The apartment search however continues!


I met with Grace about a week before Christmas and we agreed that the King’atua family would spend Christmas apart. Each with their own family or friends - (We had just had everyone together at the Celebration of Thanksgiving on December 10.) But there were two older orphans who had nowhere to go.

“I’ll take them!” I said..

Ruth and I getting in the Christmas spirit.

Omondi also got in on the Christmas spirit.

Raymond and Ruth came Friday night and Judie and I made dinner and then we read our Advent Calendar text and scripture for the 23rd and then I let them open the gift I’d bought for my kids. The board game, “Life.” We had a blast playing the game. I’d forgotten how fun board games can be.

On the matatu on the way to visit friends on Christmas Eve.

My friend Wawira and her husband Joe had invited all five of us over for Christmas Eve. They live in an estate in Nairobi, so we all piled into a matatu Christmas Eve morning and headed to their home, which is right next to Kenyatta Market (a big open air market with everything under the sun for sale).

Judie was in need of a new pair of sneakers and there were some vendors selling used sneakers near the street so we took a look. The first vender wanted $30 for a pair of used Nikes. We said no thanks and went to the next vendor. That vendor started at $25 but I talked him down to $15. And we walked out with an almost new pair of Merrill sport shoes…I whispered to Judie as we were walking away… We just bought shoes that cost around $100 in the US for $15! A Christmas miracle indeed.

The Merrills Miracle!

We continued on to Wawira’s house. She has two children. Ivy who is 14 and Matt who is 4. They are both characters. The kids watched a movie while Wawira and her mother and I cooked lunch.

We ate outside in their courtyard and were accosted by monkeys’ - about four of them who were looking for a handout. There is a game park the borders Nairobi and the monkeys discovered long ago that stolen food is plentiful and easy to come by. You don’t leave your back door open if you live where Wawira does or you will have uninvited guests. The kids had a good time watching the monkeys and guarding their desserts.

Monkeys are big fans of mango.

This mama and her baby are leaning over the porch roof above my head.

They even strike a nice pose in black and white.

Mama and baby sitting on the fence in front of the house.

Christmas Eve lunch in the courtyard at Wawira and Joe's.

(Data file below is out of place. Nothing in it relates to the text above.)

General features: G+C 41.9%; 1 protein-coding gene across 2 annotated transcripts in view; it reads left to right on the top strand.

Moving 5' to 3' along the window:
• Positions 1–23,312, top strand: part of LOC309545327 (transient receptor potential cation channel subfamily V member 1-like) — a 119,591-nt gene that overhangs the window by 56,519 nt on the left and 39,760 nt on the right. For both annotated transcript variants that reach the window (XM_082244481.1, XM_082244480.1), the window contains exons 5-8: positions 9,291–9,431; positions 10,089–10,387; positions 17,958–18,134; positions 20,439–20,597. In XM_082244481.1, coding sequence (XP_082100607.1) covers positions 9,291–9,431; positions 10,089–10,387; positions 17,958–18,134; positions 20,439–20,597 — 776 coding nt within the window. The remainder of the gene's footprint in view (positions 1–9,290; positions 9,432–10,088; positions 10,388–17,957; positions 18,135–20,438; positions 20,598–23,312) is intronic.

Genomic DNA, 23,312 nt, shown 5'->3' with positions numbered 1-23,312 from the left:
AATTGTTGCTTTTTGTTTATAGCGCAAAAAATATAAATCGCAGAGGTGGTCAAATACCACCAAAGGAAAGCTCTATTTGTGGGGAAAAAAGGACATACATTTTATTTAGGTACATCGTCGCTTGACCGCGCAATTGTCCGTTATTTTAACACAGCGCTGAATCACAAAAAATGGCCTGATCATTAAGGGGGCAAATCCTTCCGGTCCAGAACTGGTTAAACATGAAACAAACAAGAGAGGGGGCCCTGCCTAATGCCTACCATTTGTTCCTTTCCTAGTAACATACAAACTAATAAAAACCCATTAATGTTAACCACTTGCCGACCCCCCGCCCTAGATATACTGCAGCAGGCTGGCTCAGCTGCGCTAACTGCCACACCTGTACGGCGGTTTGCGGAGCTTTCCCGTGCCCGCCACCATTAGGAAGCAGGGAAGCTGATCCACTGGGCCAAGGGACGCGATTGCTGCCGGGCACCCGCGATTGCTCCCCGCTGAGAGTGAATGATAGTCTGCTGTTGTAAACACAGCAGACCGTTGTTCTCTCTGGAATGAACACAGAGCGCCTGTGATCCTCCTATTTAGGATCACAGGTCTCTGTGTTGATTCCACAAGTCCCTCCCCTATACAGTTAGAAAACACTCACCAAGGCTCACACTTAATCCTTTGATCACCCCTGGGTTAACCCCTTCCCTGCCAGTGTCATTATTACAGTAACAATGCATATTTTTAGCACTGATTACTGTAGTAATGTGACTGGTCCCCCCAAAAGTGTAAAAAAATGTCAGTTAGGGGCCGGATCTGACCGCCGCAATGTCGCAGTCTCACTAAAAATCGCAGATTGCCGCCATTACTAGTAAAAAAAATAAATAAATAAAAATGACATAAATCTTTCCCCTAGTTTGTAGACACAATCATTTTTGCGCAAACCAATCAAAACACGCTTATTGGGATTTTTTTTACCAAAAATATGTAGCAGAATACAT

Wawira and I relaxing after sending the kids to buy ice cream!

At about 6pm they drove us to a bus stage so we could catch a matatu home. There was a movie theatre at the shopping complex by the bus stage so we decided to go check out what was playing. The movie “New Year’s Eve” was playing at 7:10pm so we stayed for the movie. Raymond, Ruth and Omondi had never been to a movie theatre before. Judie had only been once with me last Christmas. It was a very fun day.

On Christmas I got up early and was throwing the tea grounds out when I saw my neighbor Githingi in the yard. His wife Hannah had a baby boy on Christmas Eve. I congratulated him and asked him what they named the baby. “Joel!”

I said every so proudly. “That’s my dad’s name.”

Well Githingi said, “Then you have a father in the compound.”

We went to church. It was a combined service. Meaning it was done entirely in Swahili (They usually have an English service and a Swahili service after that). So I didn’t get a whole lot out of it, but it’s just nice to be in church on Christmas!

Then we went home and ate a huge lunch of almond/gram Marsala breaded tilapia, garlic mashed potatoes, honey glazed carrots, sesame greens beans and salad. After lunch we read our last advent calendar text and scripture verse and opened presents.

Judie and I cooking Christmas lunch.

Omondi made sure we had plenty of photos of cooking fish!

The finished product!

Judie and I model jewelry sent from Auntie Joane!

Raymond opening his Christmas card from the Hasslen family.

Then the kids watched a movie and I went for a run. My first run in over a month and a half! I went about 4K. It felt great. And it was timely as it rained most of the night. So now the dust is gone and the mud is back…at least through this afternoon!

I hope you all had a wonderful Christmas and are as excited as I am for the year ahead!

Our Christmas Tree!

Thursday, December 15, 2011

It's been a while...

I was looking forward to relaxing around the holidays, but that doesn’t seem to be happening. For one the building project in Ilkiloret has just finished! That’s right, I said finished. The fundis completed construction on December 13. I however still have to finish all the paperwork, which I am hoping to do by tomorrow, Friday morning.